For this method, you’ll need a washer fill hose, which has female connectors on both ends and can be found at any hardware store. The drain valve should be on one end, and the other end should be connected to your washtub or another nearby faucet. Once this is completed, open the drain valve and turn on the water. It is anticipated that the water pressure will work its way up through the silt, dislodging the obstruction. After a few of minutes, turn off the water, seal the valve, and remove the hose to allow for regular draining to resume.
Despite the fact that you might not think of it that way, the drain is actually a two-way valve. Simply slamming your foot down on the hose can clear a clogged drain valve, whether it occurs before or during your drainage effort. This results in a blast of air entering the tank, which pushes debris to the side. The majority of the time, this is sufficient to restore water flow, and it is simple to repeat as necessary. Although this procedure may not be possible with kink-proof hoses, it can be quite useful when utilizing conventional garden hoses.
If your tank is emptying slowly, there is a good probability that your blockage will clear itself on its own. Just keep checking back every few minutes to make sure the water is still pouring out.
It might take an hour or more (or if the clog was dislodged). It is important to note that this approach is the least effective and will not work against high accumulation since more sediment can easily fall into the blockage as a result.
Cold Water Methods
These procedures will frequently have you being in close proximity to the drain valve. As a result, we highly advise that you turn off your hot water tank for up to 24 hours. Using the hot water faucets in the home will assist in lowering the temperature of the tank water a little faster, since the hot water that has been used will be replaced by cold.
Coat Hanger Fishing
The ever-reliable wire coat hanger, how I love thee. This is a gadget that is almost as important as duct tape in any tool box. As a first step, lay down some towels because this might become a bit dirty. After that, open the drain valve and insert the wire, rotating it in a circular motion to remove any material that has accumulated. Once the water begins to flow, turn off the drain valve for a short period of time to connect your hose. if the blockage reappears before you’ve completed draining, you may simply repeat the operation until it is completely gone.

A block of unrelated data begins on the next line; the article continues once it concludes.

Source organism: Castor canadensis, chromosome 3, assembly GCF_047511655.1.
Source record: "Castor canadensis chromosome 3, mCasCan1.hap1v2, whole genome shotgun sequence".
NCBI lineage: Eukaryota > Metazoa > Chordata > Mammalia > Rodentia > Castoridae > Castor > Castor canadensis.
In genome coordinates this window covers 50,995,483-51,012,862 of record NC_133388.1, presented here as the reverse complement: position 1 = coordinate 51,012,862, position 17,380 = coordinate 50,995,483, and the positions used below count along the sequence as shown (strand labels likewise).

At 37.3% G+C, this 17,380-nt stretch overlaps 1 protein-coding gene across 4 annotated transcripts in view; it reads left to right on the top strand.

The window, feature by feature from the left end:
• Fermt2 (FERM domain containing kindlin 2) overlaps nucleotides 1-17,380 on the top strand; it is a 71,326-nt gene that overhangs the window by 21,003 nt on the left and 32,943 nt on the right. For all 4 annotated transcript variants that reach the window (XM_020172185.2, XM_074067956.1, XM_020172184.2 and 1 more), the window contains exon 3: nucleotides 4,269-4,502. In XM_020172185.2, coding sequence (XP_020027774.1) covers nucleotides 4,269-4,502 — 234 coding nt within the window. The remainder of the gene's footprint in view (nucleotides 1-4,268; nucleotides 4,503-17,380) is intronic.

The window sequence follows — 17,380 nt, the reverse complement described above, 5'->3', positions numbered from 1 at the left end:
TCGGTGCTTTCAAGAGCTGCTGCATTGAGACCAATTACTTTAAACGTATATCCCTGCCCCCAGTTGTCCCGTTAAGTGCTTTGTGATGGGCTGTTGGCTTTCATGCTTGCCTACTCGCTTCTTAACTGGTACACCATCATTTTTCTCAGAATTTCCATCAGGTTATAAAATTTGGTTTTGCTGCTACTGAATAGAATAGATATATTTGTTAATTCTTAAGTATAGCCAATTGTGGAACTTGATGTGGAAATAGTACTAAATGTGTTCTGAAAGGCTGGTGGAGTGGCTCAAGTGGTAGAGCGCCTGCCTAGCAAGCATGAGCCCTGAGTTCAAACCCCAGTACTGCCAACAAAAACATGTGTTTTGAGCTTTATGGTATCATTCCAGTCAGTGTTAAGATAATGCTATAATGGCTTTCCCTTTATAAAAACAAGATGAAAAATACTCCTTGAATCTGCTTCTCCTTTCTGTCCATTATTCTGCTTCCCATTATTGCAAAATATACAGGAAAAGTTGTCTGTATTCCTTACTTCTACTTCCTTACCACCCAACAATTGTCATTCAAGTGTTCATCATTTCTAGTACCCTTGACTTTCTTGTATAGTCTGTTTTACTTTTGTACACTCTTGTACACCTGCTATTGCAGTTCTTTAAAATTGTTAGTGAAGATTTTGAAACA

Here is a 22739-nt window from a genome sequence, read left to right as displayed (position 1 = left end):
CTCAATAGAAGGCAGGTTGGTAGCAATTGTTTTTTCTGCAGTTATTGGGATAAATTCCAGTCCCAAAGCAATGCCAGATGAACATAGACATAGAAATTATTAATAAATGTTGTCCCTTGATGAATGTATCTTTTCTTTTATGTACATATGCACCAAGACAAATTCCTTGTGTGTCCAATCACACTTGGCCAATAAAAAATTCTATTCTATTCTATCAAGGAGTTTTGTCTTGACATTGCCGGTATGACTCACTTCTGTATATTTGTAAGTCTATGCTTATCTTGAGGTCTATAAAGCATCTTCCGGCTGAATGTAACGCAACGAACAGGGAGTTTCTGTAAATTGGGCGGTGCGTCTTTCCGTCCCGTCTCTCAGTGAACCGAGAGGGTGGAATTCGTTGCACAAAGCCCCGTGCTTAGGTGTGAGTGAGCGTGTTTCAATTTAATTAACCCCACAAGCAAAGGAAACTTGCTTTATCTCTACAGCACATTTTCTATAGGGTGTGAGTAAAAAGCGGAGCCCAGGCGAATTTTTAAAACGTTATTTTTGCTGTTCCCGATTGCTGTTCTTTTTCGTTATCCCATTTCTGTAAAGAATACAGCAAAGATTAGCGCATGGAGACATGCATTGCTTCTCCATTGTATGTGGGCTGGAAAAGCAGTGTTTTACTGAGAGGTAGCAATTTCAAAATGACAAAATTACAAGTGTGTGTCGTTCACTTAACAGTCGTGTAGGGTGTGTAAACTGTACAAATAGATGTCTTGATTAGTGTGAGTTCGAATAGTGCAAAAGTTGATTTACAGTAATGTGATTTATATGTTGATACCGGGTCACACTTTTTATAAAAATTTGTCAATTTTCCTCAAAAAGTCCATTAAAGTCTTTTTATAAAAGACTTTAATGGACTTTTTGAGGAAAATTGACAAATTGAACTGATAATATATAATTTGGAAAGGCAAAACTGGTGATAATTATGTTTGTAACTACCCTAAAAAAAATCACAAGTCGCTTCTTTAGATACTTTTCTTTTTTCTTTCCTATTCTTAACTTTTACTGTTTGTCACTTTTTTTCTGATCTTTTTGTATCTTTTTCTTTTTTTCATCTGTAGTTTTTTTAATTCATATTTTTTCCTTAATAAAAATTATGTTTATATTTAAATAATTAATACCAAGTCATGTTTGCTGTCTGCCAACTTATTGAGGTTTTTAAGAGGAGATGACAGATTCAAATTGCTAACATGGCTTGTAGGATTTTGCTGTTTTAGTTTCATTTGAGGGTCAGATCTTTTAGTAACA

Drain Valve Replacement
Sometimes the problem isn’t a blocked water heater at all, but rather a faulty valve that has to be replaced. Even though the tank is still full, you may resolve this condition by changing the drain valve. During your job, you’ll want to make sure that all of the faucets in the home are turned off to prevent air from getting into the tank. The ensuing vacuum may be sufficient to prevent the tank from leaking all over the ground. Thread the new drain valve with some teflon tape to keep it from leaking.
After that, carefully unscrew the faulty valve, keeping an eye out for any leaks.
After that, you can flush the toilet as you normally would.
It is possible to simply unscrew the drain valve from the floor drain next to your water heater and let the water to flood through it. While it is not the perfect option, it does allow you to have easier access to the clog, allowing you to make a more effective fishing effort with your coat hanger. Keep in mind that this approach is rather untidy, but it has the potential to be one of the most successful.
How to Flush or Drain a Water Heater
Remove mineral sediment and scale from your water heater tank twice a year by flushing it out. Your water heater will heat more effectively and last longer as a result of this improvement. This professional advise demonstrates how to flush and drain a water heater through the use of videos, pictures, and easy-to-understand language. What is the significance of flushing or partially emptying a water heater? For the simple reason that it reduces the accumulation of mineral deposits within the water heater.